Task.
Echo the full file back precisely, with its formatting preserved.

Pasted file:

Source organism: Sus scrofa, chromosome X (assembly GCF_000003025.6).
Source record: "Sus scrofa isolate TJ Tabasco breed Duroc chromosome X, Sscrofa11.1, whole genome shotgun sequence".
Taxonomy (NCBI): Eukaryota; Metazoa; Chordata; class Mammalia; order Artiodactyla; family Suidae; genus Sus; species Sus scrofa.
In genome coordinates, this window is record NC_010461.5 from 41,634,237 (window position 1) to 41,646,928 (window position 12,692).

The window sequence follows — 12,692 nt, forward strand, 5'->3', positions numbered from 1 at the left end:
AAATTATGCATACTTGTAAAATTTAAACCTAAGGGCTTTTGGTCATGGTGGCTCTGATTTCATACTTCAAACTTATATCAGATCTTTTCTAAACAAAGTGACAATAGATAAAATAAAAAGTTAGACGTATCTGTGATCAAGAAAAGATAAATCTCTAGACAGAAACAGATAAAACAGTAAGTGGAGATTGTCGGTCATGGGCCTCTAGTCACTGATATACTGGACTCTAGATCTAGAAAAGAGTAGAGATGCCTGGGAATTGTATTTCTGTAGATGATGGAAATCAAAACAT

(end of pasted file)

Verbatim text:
Source organism: Sus scrofa, chromosome X (assembly GCF_000003025.6).
Source record: "Sus scrofa isolate TJ Tabasco breed Duroc chromosome X, Sscrofa11.1, whole genome shotgun sequence".
Taxonomy (NCBI): Eukaryota; Metazoa; Chordata; class Mammalia; order Artiodactyla; family Suidae; genus Sus; species Sus scrofa.
In genome coordinates, this window is record NC_010461.5 from 41,634,237 (window position 1) to 41,646,928 (window position 12,692).

The window sequence follows — 12,692 nt, forward strand, 5'->3', positions numbered from 1 at the left end:
AAATTATGCATACTTGTAAAATTTAAACCTAAGGGCTTTTGGTCATGGTGGCTCTGATTTCATACTTCAAACTTATATCAGATCTTTTCTAAACAAAGTGACAATAGATAAAATAAAAAGTTAGACGTATCTGTGATCAAGAAAAGATAAATCTCTAGACAGAAACAGATAAAACAGTAAGTGGAGATTGTCGGTCATGGGCCTCTAGTCACTGATATACTGGACTCTAGATCTAGAAAAGAGTAGAGATGCCTGGGAATTGTATTTCTGTAGATGATGGAAATCAAAACAT